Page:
In case you’re just joining the Cubs’ regularly scheduled program already in progress, well, you haven’t really missed much. A restrictive baseball operations budget has limited the front office’s ability to sign free agents and reduced leverage when it comes to trades. Theo Epstein recently discussed those matters on 670 The Score, lamenting how a confluence of several factors has handcuffed the team to a greater extent than initially expected.
“When you have some critical players coming off down years, that’s not a time when there is a tremendous amount of flexibility if you don’t have a lot of buffer with your payroll,” Epstein said. “You can talk about reshuffling and there’s certainly a lot of deals we’ve conceived of that move some money and bring back some money, but there’s offseasons when you’re set up to be really active and offseasons where you’ve gotta work really hard to make even the smallest pieces fit.”
What it may take is for another team to approach the Cubs with a desire for one of those players, which is where the Padres come in. Wil Myers is being moved back to the outfield for 2019 after having spent much of the last three seasons at the corner infield spots, which gives San Diego an opening at third base.
And as Kevin Acee of the San Diego Union-Tribune wrote Saturday, “acquiring [a third baseman] has been the primary focus of their offseason – especially over the past several weeks after they came to an internal consensus that Myers is better served (and better used) as an outfielder.” That search has led to the Pads looking at free agent Mike Moustakas and considering a trade for the Phillies’ Maikel Franco, but the preference is for someone younger.
Acee listed David Bote one of the players for whom the Padres have explored a deal, though he’s not alone in that mix. Just how serious the talks for Bote were or are we don’t know, though it stands to reason that the Cubs weren’t blown away by any offers. Whether it’s a matter of overvaluing their own young talent or being legitimately low-balled, if there was an offer at all, the Cubs have long been reluctant to move players who’ve broken through to the big league level.
But Bote is in somewhat of a different category from guys like Kyle Schwarber, Ian Happ, and Albert Almora Jr. He was drafted in the 18th round in 2012 and didn’t have a clear path to the majors, toiling on the farm for parts of seven seasons before finally getting to the bigs last season. So there may not be that same sentimental attachment to Bote that seems to be the case with several of his teammates.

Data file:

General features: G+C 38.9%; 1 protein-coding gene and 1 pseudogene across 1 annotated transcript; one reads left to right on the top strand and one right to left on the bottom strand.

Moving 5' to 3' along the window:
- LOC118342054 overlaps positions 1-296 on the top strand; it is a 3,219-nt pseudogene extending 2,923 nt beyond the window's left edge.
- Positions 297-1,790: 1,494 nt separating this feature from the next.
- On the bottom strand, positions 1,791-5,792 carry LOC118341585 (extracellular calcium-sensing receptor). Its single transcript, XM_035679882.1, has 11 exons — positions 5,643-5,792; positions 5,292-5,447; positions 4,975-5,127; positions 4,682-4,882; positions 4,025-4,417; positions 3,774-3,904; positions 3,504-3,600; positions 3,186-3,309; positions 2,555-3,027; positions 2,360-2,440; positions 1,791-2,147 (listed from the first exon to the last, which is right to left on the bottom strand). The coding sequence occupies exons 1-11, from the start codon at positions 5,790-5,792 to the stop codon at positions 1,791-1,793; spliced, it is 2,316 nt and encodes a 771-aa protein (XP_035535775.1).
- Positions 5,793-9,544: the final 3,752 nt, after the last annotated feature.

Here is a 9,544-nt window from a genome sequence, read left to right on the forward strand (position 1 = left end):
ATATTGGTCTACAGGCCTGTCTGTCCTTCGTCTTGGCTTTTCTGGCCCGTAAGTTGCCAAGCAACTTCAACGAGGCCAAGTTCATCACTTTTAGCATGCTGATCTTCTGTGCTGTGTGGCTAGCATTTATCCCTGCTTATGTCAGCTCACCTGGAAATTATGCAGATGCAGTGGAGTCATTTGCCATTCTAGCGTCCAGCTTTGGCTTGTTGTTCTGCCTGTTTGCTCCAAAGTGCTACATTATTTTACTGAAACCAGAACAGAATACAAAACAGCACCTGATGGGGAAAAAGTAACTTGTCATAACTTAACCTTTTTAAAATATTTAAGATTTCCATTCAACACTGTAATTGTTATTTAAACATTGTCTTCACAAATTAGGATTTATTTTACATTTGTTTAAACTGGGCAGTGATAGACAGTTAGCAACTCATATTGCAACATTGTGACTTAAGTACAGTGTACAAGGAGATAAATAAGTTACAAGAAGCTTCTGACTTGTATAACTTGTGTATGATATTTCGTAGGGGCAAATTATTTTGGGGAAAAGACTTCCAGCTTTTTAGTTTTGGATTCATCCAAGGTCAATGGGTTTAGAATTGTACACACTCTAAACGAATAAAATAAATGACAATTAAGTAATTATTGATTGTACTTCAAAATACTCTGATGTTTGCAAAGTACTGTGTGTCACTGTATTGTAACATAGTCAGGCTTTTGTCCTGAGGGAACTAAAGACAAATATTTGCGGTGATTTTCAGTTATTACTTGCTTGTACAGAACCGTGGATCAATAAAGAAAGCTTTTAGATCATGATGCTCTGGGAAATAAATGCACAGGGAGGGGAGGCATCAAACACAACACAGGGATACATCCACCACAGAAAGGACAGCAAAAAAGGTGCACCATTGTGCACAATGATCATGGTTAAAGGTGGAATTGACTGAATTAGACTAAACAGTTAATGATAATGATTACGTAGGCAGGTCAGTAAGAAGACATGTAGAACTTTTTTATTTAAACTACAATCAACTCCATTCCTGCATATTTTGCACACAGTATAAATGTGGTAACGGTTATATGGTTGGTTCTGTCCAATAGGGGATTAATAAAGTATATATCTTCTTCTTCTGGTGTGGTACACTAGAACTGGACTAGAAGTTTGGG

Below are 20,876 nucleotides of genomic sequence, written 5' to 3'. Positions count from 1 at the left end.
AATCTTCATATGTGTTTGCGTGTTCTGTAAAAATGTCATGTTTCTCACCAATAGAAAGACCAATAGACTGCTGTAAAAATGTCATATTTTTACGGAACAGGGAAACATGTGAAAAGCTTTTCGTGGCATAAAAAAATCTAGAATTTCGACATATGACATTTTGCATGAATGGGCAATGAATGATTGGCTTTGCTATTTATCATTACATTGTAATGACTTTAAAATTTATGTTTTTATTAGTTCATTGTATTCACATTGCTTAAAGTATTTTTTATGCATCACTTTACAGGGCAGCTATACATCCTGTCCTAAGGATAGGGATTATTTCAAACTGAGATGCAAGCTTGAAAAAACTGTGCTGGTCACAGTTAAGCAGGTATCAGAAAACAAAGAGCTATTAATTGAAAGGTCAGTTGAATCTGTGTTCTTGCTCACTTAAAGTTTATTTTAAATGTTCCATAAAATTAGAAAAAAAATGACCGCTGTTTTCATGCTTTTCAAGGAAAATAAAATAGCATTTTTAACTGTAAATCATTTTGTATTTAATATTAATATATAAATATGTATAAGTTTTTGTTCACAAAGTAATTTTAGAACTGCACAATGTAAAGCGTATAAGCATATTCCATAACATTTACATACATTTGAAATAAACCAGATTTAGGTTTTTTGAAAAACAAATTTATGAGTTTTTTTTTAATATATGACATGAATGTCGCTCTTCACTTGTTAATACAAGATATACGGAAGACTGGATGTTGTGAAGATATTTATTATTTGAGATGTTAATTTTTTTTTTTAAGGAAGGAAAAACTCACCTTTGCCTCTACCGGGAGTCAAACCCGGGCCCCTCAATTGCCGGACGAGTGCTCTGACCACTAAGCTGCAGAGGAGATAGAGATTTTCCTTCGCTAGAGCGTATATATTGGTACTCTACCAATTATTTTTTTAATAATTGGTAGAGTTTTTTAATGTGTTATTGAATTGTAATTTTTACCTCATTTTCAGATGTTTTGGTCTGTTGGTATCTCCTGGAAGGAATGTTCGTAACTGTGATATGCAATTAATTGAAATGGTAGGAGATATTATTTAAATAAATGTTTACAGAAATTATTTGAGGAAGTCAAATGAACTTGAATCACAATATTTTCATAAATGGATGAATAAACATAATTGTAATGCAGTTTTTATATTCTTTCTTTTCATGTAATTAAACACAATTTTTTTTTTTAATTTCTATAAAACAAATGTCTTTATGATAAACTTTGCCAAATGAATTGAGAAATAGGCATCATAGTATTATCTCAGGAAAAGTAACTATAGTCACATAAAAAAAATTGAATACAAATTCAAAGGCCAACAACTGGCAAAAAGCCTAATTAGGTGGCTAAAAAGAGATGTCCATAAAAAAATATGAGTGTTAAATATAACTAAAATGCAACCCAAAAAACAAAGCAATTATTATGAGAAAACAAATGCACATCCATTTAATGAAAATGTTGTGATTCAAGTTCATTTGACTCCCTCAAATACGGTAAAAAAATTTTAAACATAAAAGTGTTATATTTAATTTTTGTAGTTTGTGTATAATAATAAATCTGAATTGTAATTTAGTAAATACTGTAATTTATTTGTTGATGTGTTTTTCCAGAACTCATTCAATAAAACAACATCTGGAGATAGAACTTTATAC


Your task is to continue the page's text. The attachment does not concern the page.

At the same time, Bote’s defensive prowess at multiple positions combines with a bat that has shown plenty of pop — which resulted from a change in plate approach in 2017 — to provide a great deal of value. So now it’s just a matter of whether that value is greatest as a super-sub in Chicago or as a trade chip. And that will further be determined by what a team like the Padres would be willing to part with in exchange for the soon-to-be 26-year-old utilityman.
Based on what we’ve seen from the Cubs thus far this offseason, it’s easy to picture them standing pat on Bote. Some of that may also be a result of how other teams view his value, which took a hit as the season wore on and major-league pitchers got a book on him. As much as Bote produced some incredible high notes with huge home runs, he was very susceptible to high fastballs and closed the season hitting .198/.269/.359 with a wRC+ of 69 over August and September (145 PAs).
If the Cubs do end up moving Bote, which I doubt they will, let’s just hope they at least wait until after Cubs Convention to announce it. Not only does he deserve to be feted by the fans for his exploits last season, but I just got my new #EveryBoteIn shirt and would hate to have to wear it ironically so soon.